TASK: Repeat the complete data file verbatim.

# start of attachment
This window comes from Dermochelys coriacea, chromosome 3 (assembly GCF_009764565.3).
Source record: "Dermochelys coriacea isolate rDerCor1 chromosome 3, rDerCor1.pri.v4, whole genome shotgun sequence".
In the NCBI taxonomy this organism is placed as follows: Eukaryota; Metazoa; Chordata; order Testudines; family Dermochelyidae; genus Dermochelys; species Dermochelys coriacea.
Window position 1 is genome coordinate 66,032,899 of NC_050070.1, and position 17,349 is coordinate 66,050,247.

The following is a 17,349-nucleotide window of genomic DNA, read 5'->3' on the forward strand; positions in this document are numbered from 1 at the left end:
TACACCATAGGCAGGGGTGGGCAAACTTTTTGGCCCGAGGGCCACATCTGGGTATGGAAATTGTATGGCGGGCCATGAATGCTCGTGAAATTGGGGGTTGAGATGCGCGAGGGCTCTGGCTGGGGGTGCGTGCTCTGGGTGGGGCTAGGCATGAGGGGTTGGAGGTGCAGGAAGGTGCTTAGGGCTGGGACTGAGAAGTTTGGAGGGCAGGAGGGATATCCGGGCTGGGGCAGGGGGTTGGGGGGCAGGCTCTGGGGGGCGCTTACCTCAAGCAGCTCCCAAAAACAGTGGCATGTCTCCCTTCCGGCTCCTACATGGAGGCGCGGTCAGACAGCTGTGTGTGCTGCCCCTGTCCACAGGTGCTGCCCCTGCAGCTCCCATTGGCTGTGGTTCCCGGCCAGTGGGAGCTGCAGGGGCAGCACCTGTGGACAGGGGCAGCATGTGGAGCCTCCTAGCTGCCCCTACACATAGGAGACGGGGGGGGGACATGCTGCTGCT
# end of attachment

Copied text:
This window comes from Dermochelys coriacea, chromosome 3 (assembly GCF_009764565.3).
Source record: "Dermochelys coriacea isolate rDerCor1 chromosome 3, rDerCor1.pri.v4, whole genome shotgun sequence".
In the NCBI taxonomy this organism is placed as follows: Eukaryota; Metazoa; Chordata; order Testudines; family Dermochelyidae; genus Dermochelys; species Dermochelys coriacea.
Window position 1 is genome coordinate 66,032,899 of NC_050070.1, and position 17,349 is coordinate 66,050,247.

The following is a 17,349-nucleotide window of genomic DNA, read 5'->3' on the forward strand; positions in this document are numbered from 1 at the left end:
TACACCATAGGCAGGGGTGGGCAAACTTTTTGGCCCGAGGGCCACATCTGGGTATGGAAATTGTATGGCGGGCCATGAATGCTCGTGAAATTGGGGGTTGAGATGCGCGAGGGCTCTGGCTGGGGGTGCGTGCTCTGGGTGGGGCTAGGCATGAGGGGTTGGAGGTGCAGGAAGGTGCTTAGGGCTGGGACTGAGAAGTTTGGAGGGCAGGAGGGATATCCGGGCTGGGGCAGGGGGTTGGGGGGCAGGCTCTGGGGGGCGCTTACCTCAAGCAGCTCCCAAAAACAGTGGCATGTCTCCCTTCCGGCTCCTACATGGAGGCGCGGTCAGACAGCTGTGTGTGCTGCCCCTGTCCACAGGTGCTGCCCCTGCAGCTCCCATTGGCTGTGGTTCCCGGCCAGTGGGAGCTGCAGGGGCAGCACCTGTGGACAGGGGCAGCATGTGGAGCCTCCTAGCTGCCCCTACACATAGGAGACGGGGGGGGGACATGCTGCTGCT